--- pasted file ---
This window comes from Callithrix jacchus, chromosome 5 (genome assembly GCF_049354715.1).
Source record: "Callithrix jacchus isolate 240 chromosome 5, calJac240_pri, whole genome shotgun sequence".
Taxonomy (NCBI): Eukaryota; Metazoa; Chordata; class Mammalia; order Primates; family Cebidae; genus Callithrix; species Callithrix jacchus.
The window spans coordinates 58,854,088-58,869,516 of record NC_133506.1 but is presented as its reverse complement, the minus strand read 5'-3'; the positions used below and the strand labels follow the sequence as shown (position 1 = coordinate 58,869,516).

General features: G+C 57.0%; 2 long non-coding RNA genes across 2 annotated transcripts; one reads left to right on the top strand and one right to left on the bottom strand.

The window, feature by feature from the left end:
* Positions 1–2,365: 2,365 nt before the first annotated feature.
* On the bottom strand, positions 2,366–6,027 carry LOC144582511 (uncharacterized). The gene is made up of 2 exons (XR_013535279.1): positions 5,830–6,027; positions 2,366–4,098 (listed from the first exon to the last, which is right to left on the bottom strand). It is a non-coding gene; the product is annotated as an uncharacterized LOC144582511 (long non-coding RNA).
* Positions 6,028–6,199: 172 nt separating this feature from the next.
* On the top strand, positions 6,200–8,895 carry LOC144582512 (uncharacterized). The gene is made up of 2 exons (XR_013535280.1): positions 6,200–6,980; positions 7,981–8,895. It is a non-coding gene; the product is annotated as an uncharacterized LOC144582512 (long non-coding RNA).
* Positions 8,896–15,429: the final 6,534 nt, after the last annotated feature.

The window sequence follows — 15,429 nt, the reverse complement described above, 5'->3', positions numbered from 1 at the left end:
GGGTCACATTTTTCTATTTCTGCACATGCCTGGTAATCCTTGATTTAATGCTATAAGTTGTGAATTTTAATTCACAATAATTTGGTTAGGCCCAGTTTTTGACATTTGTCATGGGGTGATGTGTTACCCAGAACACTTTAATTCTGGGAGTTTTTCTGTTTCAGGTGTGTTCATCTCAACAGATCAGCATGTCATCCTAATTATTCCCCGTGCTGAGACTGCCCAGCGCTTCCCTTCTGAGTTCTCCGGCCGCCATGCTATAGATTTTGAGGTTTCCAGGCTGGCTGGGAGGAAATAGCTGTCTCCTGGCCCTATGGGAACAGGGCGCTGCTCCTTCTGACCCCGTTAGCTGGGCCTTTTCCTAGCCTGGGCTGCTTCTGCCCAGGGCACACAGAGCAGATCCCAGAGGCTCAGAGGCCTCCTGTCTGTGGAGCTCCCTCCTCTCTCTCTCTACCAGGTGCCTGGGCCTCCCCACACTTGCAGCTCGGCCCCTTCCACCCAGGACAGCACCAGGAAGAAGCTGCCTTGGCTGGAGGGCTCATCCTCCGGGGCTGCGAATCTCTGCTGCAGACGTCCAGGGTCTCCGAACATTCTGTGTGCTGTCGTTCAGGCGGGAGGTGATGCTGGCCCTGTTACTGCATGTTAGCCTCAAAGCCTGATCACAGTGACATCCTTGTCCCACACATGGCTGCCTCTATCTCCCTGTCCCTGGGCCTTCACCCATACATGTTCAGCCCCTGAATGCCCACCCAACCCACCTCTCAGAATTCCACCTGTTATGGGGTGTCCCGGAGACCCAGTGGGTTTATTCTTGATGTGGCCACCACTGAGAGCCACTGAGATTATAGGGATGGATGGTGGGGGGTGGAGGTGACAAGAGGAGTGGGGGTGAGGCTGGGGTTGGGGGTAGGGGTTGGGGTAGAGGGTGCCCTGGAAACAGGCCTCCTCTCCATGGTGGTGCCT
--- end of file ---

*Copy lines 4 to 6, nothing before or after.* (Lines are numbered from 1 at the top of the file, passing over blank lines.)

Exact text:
The window spans coordinates 58,854,088-58,869,516 of record NC_133506.1 but is presented as its reverse complement, the minus strand read 5'-3'; the positions used below and the strand labels follow the sequence as shown (position 1 = coordinate 58,869,516).

General features: G+C 57.0%; 2 long non-coding RNA genes across 2 annotated transcripts; one reads left to right on the top strand and one right to left on the bottom strand.

The window, feature by feature from the left end: